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Understanding the Medical Marijuana Legislation in Florida

This November, Florida could join states such as Illinois, California, and Colorado if a bill is passed by the legislature which would make the use of medical marijuana legal in the state of Florida. In response to this pending legislation, the south Florida town of Cape Canaveral has crafted its own local regulations in order to restrict the proliferation of medical marijuana treatment centers to specified commercial zones. This ordinance would also provide restrictions on the hours and days of operations for medical marijuana treatment facilities, and would require that such facilities not be located close to day care facilities and schools

A five-member Cape Canaveral council unanimously voted to approve the first version of the ordinance, which is scheduled for a final public vote and hearing on September 16. The ordinance was created in response to the fact that the current bill in front of the Florida state legislature did not explicitly identify buffer zones, which provide defined ranges around schools, churches, and similar institutions within which medical marijuana treatment facilities cannot operate.

The Fight for Medical Marijuana in Florida

For the past few years, medical marijuana laws have become a fixture in both local Florida and national news. High profile political figures within the state have been outspoken, expressing their dismay that such a law could be enacted in Florida. At the beginning of 2014, the Florida Supreme Court rejected the Florida Attorney General’s claim that the ballot for the initiative titled “Use of Marijuana for Certain Medical Conditions” was a violation of Florida’s single subject law, and that this title was also deceptive in nature. However, following this rejection by the court, the Florida Secretary of State’s office officially announced that enough signatures had been obtained for the Florida medical marijuana petition. As a result, this petition, which will take the form of a proposed amendment to the Florida constitution, will be officially voted on in the November state elections.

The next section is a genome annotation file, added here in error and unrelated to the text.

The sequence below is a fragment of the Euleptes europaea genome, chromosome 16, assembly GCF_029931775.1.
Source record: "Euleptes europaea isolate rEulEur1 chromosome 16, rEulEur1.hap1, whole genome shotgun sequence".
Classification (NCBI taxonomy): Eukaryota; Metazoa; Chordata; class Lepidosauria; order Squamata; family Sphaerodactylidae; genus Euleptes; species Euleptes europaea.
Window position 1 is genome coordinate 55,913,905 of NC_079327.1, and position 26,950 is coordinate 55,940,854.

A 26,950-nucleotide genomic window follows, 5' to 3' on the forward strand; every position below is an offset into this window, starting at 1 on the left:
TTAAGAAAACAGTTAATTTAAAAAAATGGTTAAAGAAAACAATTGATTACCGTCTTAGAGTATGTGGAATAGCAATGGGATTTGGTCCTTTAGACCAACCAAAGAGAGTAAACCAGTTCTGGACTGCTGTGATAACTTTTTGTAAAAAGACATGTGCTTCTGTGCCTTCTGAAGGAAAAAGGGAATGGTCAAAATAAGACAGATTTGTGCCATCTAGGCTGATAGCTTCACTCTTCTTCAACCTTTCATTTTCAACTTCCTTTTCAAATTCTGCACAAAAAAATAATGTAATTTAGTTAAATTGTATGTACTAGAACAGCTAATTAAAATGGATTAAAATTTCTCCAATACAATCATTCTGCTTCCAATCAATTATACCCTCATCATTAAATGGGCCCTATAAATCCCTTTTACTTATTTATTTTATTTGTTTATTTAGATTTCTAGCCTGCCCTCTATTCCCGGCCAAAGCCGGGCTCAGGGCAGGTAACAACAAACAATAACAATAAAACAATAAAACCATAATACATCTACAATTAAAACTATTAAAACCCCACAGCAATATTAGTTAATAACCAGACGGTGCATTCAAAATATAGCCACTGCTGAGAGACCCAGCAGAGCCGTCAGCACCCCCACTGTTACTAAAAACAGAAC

The Medical Marijuana Amendment and Treatment Centers

On Tuesday, November 4, 2014, all registered voters in the state of Florida will have the right to vote for the medical marijuana amendment, and a vote from 60% or more of voters is required for the amendment’s approval. Though medical marijuana use has not been officially approved, the Florida Department of Health has already offered some guidance about how such a program would operate. Some of the common illnesses that will allow a person to use medical marijuana include:

  • Crohn’s diseases;
  • Glaucoma;
  • HIV/AIDS;
  • Cancer;
  • Hepatitis C;
  • Multiple sclerosis;
  • Amyotrophic lateral sclerosis; and
  • Any other medical condition that is judged by a physician to be debilitating.

Importantly, for a patient to qualify for the program, their physician must determine whether the potential harms of medical marijuana use outweigh the benefits of such use. This consideration, along with that physician’s certification and prescribed time period for use, will be necessary for qualification. Once a patient has been registered for medical marijuana use, they will be protected from all criminal and civil sanctions under Florida state and local law that make marijuana use illegal. However, this registration does not technically preclude a user from being found guilty of violating federal laws regarding marijuana use and possession, though federal prosecution for such use has been almost virtually nonexistent.

The underlying concern that led Cape Canaveral to create its own ordinance governing medical marijuana distribution was based on the perceived need for a law that governs the placement of medical marijuana treatment centers. Under the amendment, private citizens/patients will not be able to cultivate their own medical marijuana. Instead, cultivation and sale of medical marijuana will be the job of state-regulated medical marijuana treatment centers. If the amendment is passed, the Florida Department of Health will have the duty of drafting operating rules for medical marijuana treatment centers, and such rules must be finalized no later than six months following the passage of the amendment.

A Miami Drug Crimes Attorney Can Help You

Of course, pending passage of the bill, those caught in possession of marijuana may still face criminal charges. And if you are currently facing any drug charges in Miami, contact JeffreyWeiner, P.A. to begin working on your case immediately.

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